A recent news item coming out of the Washington campus of Microsoft suggests the mega-company is developing software that can translate what you say into 26 different languages. In a version of your own voice, mind you.

Just picture it; you’re traveling in Thailand. You say something into your phone and then instantly get to talk to an entire population of people whom you previously would never have been able to communicate with previously. The ability to do this opens so many doors, the possibilities are exponentially amazing.

Such a technology then begs the question: If technology can be created to allow us to instantly communicate from one language into another, what’s the point of learning a new language? 

Could such a product eliminate the need for spending countless hours learning tones, memorizing vowel charts, and studying kids books?

In a word? No.

The Reality of Artificial Intelligence

Let’s be serious. Technology is cool, iPhones are the bee’s knees, and it would be great if every home had a transporter room. All of that is great, but the reality is that no level of AI is going to replace actual interaction. Software can’t detect emotion, software can’t interpret body language and, most importantly, who the hell wants to have a computer chip build personal relationships for them?

I will concede that software such as what Microsoft is developing — assuming it actually works well — could be a huge help to tourists who are traveling to a region one time for vacation. But, if you are serious about prolonged exposure to another culture, there is no substitute for being able to communicate on a deep level with the native people. I’m sorry, but having a phone talk on your behalf is actually rather insulting, in my opinion. I cannot for one second imagine trying to have a conversation with my wife where I first have to talk into a phone and then hold it up to her ear.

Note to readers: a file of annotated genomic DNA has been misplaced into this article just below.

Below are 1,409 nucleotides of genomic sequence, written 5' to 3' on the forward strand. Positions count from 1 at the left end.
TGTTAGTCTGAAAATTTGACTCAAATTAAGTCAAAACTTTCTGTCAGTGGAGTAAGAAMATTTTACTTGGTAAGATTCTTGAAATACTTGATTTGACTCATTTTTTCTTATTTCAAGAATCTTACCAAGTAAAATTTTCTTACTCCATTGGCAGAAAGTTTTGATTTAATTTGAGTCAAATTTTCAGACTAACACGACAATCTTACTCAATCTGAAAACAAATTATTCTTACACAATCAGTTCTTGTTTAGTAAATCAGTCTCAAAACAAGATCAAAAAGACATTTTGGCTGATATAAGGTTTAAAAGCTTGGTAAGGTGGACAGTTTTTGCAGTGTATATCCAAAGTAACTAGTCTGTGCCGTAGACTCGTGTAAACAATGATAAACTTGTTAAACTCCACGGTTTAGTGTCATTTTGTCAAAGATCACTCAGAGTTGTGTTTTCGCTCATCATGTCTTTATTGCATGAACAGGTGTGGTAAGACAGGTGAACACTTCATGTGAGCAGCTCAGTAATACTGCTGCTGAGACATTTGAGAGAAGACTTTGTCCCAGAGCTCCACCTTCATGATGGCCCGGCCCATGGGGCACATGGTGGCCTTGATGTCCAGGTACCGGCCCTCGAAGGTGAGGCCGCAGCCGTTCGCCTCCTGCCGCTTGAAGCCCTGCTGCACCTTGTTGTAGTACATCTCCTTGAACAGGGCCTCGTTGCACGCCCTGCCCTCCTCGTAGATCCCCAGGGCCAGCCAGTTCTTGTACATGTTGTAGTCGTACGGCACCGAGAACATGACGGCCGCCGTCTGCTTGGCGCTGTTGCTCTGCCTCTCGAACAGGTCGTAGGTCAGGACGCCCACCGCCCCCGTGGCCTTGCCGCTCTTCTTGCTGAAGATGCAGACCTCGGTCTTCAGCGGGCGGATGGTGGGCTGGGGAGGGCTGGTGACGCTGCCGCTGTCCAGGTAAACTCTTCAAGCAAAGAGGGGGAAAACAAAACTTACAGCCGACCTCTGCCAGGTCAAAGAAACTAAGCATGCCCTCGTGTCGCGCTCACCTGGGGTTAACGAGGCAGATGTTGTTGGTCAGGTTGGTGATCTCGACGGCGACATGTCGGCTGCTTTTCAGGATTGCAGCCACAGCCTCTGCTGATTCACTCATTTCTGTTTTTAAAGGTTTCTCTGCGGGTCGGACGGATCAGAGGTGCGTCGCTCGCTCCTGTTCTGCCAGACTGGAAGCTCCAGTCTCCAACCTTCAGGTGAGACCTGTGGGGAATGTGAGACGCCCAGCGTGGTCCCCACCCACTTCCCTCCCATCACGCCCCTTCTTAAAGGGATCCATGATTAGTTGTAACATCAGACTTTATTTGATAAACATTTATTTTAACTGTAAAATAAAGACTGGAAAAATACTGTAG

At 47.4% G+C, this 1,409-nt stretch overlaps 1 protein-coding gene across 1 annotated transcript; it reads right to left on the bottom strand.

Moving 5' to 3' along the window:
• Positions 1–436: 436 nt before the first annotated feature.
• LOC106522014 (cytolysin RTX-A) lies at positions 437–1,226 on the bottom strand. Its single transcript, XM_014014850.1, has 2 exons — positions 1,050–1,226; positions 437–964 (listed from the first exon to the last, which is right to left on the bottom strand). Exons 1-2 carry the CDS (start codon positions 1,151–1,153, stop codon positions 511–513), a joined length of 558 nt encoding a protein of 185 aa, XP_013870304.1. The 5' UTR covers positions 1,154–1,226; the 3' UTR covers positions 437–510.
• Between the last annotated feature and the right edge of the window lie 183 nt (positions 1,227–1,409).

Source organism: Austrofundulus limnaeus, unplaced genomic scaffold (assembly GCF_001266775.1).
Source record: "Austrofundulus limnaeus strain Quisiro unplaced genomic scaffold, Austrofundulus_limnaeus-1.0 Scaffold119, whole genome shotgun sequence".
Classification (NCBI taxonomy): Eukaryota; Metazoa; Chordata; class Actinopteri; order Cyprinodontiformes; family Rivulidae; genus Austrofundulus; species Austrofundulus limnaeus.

Stop the Intellectual Laziness

Though I am by no means a technology hater, I believe we are way too wrapped up in how many G’s our phones have, how many apps we have on our smart phones/tablets, and I think technology is making us exponentially dumber with every new product release. Language is about relationships, not about getting out what you have to say quickly. You will reap so many more “life rewards” by learning another language the old-fashioned way. You will gain infinitely more life experience (and actual friends) by royally screwing up what you’re trying to say because you’re trying so hard but just not getting it.

It’s not just about the words.

In essence, I think this software has potential, just not for learning a language. Perhaps that’s not the intent, anyway; who knows? Just remember that technology is a learning aid, not a crutch. Use your gadgets to help you learn Thai just as you would a dictionary or flash cards; but please don’t try to use it as a communication proxy or learning substitute. While there is room to get excited when Star Trek edges closer to our reality, don’t let it distract you from your mission. Don’t allow it to cause your books to collect dust and your brain to stop being exercised.

Okay, you can stop reading now. You have a language to learn. Get to work! There’s plenty of studying and practicing to be done.